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Cognitive Science is the interdisciplinary study of cognition which includes mental states and processes such as thinking, reasoning, remembering, language studying, visual and auditory perception, learning, consciousness, and emotions. (Rapaport, 1986, p. 1) Cognitive science also deals with the processes of the mind which is best explained by “mental representation” (Thagard, 2012, para. 11) which can be compared to the computer data structure. The mind processes information through formal logic, concepts, analogies, images and rules.


Concept is an idea, plan or intention one conceives in the human mind. Great inventions like the production of the electric bulb or the operation of electricity was as a result of the conception of an idea. In the classroom, children demonstrate the ideas they have through the creation of structures they build with blocks and Lego and their creative paintings during art projects.


Formal logic seeks to find out how the mind reasons. It deals with the thought processes of the mind. There are two kinds of reasoning; inductive and deductive reasoning. (Barbey & Barsalou, 2009, p. 1) Inductive reasoning takes place when there is insufficient evidence to support a conclusion drawn. For instance, in a classroom full of two year olds, Child A is seen playing with Lego blocks. Child B goes over to Child A and takes the Lego blocks. Child A gets very upset and goes over to his teacher who retrieves the toy. The next time Child A sees Child B approaching when he is playing he assumes Child B will automatically take his toys. Child A arrives at this conclusion based on his previous experience not taking into consideration that the intentions of Child B in this second scenario may be totally different. On the other hand, deductive reasoning occurs when one has sufficient evidence that supports their reasoning. For instance a child sees dark clouds and rain pouring outside and says that there will not be any recess time today. Based on his previous experience of not going outside to play when it rained, he knows that there will not be any recess time.


Rules are based on the probability that a certain result will be achieved when a particular action is taken. The “If… Then…” rule is used to make this assumption. (Thagard, 2012, para. 15) For example, if you use your walking feet then you will not fall and hurt yourself. Children are encouraged to walk when they are inside the classroom. Rules ensure there is order in a community. They give guidelines to how an activity should be handled and how each participant should be treated. The children in the block area are informed that they need to build with their wooden blocks. If they throw the blocks at their friends then they will have to leave the block area. Rules are usually associated with incentives and rewards. Students are sometimes rewarded with stickers when they help to clean the classroom.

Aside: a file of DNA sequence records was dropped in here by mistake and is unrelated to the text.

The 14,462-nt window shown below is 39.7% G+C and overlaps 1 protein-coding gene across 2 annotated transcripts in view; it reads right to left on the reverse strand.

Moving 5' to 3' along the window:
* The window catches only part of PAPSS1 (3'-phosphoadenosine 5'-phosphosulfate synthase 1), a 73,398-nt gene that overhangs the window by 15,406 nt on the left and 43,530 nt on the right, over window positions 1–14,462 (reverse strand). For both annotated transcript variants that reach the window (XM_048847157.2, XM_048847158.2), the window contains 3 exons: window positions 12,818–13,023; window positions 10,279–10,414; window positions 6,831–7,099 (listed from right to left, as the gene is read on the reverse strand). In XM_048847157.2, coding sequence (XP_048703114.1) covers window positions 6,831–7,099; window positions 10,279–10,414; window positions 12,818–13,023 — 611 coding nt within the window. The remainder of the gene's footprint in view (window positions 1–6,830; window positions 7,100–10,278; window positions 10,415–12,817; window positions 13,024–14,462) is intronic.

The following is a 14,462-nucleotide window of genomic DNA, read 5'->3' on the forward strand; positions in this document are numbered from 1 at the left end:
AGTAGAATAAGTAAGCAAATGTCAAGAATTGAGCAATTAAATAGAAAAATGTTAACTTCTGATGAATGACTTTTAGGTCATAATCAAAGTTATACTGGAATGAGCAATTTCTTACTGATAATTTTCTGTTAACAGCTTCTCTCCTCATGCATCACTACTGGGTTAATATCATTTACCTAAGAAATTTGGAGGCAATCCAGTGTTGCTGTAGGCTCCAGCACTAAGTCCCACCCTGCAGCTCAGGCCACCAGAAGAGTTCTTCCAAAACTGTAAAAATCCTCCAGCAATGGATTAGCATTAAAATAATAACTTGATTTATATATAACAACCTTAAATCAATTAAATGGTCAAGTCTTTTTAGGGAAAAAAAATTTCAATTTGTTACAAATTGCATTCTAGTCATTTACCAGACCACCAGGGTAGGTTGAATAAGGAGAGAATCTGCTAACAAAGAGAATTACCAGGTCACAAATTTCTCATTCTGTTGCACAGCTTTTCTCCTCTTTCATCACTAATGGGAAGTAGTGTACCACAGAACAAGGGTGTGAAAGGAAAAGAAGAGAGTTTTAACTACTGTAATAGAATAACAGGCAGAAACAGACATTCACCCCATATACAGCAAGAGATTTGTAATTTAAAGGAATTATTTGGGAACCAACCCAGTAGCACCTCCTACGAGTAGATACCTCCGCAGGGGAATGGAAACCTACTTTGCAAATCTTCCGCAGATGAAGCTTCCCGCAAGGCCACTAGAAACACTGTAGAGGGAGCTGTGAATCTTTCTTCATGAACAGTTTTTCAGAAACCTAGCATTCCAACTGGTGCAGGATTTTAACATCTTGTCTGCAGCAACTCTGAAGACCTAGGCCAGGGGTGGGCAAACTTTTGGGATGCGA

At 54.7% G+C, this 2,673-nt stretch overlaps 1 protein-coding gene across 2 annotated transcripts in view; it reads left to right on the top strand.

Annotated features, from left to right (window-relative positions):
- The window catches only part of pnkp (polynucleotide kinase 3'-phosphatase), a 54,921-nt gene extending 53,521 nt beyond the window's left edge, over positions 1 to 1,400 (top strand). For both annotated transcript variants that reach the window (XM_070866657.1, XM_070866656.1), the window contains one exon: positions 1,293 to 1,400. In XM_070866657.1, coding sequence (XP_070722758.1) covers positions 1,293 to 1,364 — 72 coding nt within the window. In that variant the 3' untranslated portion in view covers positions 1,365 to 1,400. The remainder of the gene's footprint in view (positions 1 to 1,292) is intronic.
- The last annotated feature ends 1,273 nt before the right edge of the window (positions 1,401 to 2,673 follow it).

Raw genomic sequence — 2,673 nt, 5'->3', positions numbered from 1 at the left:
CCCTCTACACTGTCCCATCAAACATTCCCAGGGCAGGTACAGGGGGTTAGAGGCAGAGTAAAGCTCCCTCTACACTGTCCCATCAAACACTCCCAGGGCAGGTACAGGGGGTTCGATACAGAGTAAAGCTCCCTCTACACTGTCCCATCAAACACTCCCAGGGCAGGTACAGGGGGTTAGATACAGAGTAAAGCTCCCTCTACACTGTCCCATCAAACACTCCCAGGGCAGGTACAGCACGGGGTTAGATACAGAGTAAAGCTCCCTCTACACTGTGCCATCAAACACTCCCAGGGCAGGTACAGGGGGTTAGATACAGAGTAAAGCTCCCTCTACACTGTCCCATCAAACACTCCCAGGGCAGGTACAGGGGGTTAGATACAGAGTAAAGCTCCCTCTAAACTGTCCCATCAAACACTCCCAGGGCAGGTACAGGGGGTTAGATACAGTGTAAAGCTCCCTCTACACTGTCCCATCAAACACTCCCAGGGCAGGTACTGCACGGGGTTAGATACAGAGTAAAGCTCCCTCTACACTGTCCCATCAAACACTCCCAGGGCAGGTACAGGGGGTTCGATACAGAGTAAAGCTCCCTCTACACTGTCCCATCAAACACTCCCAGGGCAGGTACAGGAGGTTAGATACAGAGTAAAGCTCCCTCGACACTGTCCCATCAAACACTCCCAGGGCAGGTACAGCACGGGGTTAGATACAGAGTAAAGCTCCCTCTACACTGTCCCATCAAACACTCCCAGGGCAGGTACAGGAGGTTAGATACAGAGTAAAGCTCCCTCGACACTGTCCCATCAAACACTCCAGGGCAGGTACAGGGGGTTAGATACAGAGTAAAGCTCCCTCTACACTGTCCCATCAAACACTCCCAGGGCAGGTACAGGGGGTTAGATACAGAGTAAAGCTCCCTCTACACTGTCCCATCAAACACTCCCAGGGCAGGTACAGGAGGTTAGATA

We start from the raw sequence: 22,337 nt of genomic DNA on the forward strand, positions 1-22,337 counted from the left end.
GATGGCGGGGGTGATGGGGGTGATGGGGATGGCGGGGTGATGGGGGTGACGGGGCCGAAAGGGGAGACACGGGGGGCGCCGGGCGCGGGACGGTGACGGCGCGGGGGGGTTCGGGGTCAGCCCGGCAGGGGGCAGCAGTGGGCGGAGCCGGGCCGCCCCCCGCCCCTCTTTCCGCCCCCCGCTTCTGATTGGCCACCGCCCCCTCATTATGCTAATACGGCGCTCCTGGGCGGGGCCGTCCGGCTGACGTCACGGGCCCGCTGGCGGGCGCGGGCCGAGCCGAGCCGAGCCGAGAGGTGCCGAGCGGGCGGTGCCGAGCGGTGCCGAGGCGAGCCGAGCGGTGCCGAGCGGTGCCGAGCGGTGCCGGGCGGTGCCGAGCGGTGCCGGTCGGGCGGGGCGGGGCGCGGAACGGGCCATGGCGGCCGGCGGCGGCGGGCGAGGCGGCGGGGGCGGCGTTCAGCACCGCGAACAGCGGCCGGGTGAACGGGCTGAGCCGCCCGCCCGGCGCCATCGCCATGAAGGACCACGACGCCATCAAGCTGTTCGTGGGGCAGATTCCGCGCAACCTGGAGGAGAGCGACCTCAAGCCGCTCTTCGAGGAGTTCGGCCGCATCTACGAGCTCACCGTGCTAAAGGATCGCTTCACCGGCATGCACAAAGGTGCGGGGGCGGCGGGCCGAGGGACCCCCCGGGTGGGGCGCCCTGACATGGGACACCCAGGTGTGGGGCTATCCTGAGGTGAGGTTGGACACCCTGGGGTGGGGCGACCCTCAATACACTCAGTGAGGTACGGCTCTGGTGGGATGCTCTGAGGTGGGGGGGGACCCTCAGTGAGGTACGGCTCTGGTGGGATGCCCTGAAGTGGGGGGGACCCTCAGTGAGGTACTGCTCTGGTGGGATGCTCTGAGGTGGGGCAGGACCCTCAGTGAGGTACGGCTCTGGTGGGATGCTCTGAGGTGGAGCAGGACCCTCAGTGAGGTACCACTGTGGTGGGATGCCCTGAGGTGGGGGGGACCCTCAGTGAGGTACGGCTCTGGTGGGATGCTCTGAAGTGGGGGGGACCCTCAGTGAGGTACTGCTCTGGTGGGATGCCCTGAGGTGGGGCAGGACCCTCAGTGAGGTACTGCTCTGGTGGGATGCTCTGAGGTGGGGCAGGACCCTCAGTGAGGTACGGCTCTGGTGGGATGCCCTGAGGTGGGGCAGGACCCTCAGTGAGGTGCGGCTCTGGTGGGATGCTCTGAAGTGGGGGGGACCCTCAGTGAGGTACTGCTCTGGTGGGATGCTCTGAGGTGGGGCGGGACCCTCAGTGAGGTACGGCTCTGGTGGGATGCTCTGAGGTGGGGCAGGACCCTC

Images are the mental picture the mind paints when it processes information. This painting is based on prior experience or information acquired. For instance, in the classroom an educator presents materials for activities through images. Flashcards and posters of items under discussion are displayed for the children to have a mental picture of what the educator is teaching. Children are asked to think about objects, describe them by stating their shapes and colors. They perform these functions by using their imagination.

Analogies involve solving problems and making decisions by comparing two events or things. Problem solving refers broadly to the inferential steps that lead from a given state of affairs to a desired goal state. (Barbey & Barsalou, 2009, p. 1) It involves the process of planning, execution, motivation and reasoning. Different sides of the brain are utilized during the problem solving process. If the tasks are well structured … the left prefrontal cortex … (Barbey & Barsalou, 2009, p. 5) is utilized. When the tasks are ill structured the … right dorsolateral prefrontal cortex…” utilized. (Barbey & Barsalou, 2009, p. 5-6). One of the ways students are motivated to solve problems is through project-based assignments. They are made to work in groups and brainstorm to find solution to the problem given.